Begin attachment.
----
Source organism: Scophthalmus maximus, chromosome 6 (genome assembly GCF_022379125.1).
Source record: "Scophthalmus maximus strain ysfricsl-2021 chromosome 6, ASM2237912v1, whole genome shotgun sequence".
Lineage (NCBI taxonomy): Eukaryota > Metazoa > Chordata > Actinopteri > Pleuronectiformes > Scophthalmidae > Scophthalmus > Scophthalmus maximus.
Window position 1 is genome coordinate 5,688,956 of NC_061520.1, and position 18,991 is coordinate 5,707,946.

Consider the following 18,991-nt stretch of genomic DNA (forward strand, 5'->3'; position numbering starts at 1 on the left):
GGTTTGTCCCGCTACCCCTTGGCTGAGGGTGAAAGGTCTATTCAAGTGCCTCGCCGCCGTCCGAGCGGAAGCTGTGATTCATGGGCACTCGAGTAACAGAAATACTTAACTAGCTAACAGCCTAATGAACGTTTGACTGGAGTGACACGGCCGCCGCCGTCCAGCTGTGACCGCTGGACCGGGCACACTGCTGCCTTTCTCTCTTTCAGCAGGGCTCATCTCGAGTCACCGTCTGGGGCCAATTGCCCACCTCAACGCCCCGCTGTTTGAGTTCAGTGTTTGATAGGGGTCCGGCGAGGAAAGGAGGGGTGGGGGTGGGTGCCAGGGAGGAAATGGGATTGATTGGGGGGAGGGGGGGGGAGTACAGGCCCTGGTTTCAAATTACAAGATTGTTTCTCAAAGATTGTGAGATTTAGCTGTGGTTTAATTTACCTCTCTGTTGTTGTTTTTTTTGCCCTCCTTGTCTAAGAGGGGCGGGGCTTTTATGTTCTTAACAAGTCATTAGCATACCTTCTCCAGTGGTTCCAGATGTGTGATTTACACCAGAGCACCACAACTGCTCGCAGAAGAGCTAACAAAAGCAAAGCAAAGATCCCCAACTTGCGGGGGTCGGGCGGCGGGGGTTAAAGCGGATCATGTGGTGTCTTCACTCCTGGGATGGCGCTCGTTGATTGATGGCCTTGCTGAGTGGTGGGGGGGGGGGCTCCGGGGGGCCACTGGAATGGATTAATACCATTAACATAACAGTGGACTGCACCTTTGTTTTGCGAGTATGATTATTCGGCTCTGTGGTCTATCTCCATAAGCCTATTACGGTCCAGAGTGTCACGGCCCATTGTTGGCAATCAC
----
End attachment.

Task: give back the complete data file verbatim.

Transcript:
Source organism: Scophthalmus maximus, chromosome 6 (genome assembly GCF_022379125.1).
Source record: "Scophthalmus maximus strain ysfricsl-2021 chromosome 6, ASM2237912v1, whole genome shotgun sequence".
Lineage (NCBI taxonomy): Eukaryota > Metazoa > Chordata > Actinopteri > Pleuronectiformes > Scophthalmidae > Scophthalmus > Scophthalmus maximus.
Window position 1 is genome coordinate 5,688,956 of NC_061520.1, and position 18,991 is coordinate 5,707,946.

Consider the following 18,991-nt stretch of genomic DNA (forward strand, 5'->3'; position numbering starts at 1 on the left):
GGTTTGTCCCGCTACCCCTTGGCTGAGGGTGAAAGGTCTATTCAAGTGCCTCGCCGCCGTCCGAGCGGAAGCTGTGATTCATGGGCACTCGAGTAACAGAAATACTTAACTAGCTAACAGCCTAATGAACGTTTGACTGGAGTGACACGGCCGCCGCCGTCCAGCTGTGACCGCTGGACCGGGCACACTGCTGCCTTTCTCTCTTTCAGCAGGGCTCATCTCGAGTCACCGTCTGGGGCCAATTGCCCACCTCAACGCCCCGCTGTTTGAGTTCAGTGTTTGATAGGGGTCCGGCGAGGAAAGGAGGGGTGGGGGTGGGTGCCAGGGAGGAAATGGGATTGATTGGGGGGAGGGGGGGGGAGTACAGGCCCTGGTTTCAAATTACAAGATTGTTTCTCAAAGATTGTGAGATTTAGCTGTGGTTTAATTTACCTCTCTGTTGTTGTTTTTTTTGCCCTCCTTGTCTAAGAGGGGCGGGGCTTTTATGTTCTTAACAAGTCATTAGCATACCTTCTCCAGTGGTTCCAGATGTGTGATTTACACCAGAGCACCACAACTGCTCGCAGAAGAGCTAACAAAAGCAAAGCAAAGATCCCCAACTTGCGGGGGTCGGGCGGCGGGGGTTAAAGCGGATCATGTGGTGTCTTCACTCCTGGGATGGCGCTCGTTGATTGATGGCCTTGCTGAGTGGTGGGGGGGGGGGCTCCGGGGGGCCACTGGAATGGATTAATACCATTAACATAACAGTGGACTGCACCTTTGTTTTGCGAGTATGATTATTCGGCTCTGTGGTCTATCTCCATAAGCCTATTACGGTCCAGAGTGTCACGGCCCATTGTTGGCAATCAC